This was Eminem’s second full-length album and his first with Interscope records. While his debut album, 1996’s Infinite, sold only 1,000 copies, this record was a massive success, going quadruple platinum and kicking off a period where he was the most talked about and listened to rapper in the industry.
My first introduction to Eminem was through the Marshall Mathers LP, the record that launched him to superstar status. That album generated critical raves and public outrage in equal measure and forced pretty much everybody to have an opinion about the rapper.
I was a huge fan of the album, despite its often disturbing content, but I wasn’t sure if it was a one-off or if I could truly call myself an Eminem fan.
After seeing Ben Folds in concert recently my sister made the astute observation that Folds is half sensitive, perceptive songwriter and half obnoxious frat boy. She’s a big fan of the former and not too keen on the latter, and was upset that the frat boy played a prominent role in the live show.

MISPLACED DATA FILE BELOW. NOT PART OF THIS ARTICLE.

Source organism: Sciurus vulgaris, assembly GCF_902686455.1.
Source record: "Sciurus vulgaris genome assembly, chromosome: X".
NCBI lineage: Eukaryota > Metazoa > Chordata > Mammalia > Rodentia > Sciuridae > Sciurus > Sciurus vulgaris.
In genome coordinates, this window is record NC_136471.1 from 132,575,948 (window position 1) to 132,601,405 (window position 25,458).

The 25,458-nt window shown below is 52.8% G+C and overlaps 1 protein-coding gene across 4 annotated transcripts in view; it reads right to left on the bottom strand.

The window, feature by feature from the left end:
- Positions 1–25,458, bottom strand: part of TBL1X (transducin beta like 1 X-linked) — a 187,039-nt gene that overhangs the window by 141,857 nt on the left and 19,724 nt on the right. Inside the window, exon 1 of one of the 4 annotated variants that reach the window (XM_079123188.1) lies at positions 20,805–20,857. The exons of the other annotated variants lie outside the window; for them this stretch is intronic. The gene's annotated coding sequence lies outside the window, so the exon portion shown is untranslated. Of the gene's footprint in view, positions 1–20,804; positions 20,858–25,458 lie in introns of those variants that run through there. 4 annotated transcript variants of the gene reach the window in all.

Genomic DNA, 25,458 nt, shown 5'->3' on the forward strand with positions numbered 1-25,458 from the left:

Well, Eminem is sort of like that times a thousand. He’s guilty of some of the most obnoxious, juvenile and downright stupid lyrics known to man but he’s also capable of real insight and emotional honesty. Songs such as ‘Stan,’ ‘Cleaning Out My Closet’ and ‘Sing for the Moment’ are both great music and gut-wrenching poetry. But ‘Big Weenie,’ ‘Ass Like That’ and ‘Cum on Everybody’ … well, I’ll let the titles speak for themselves.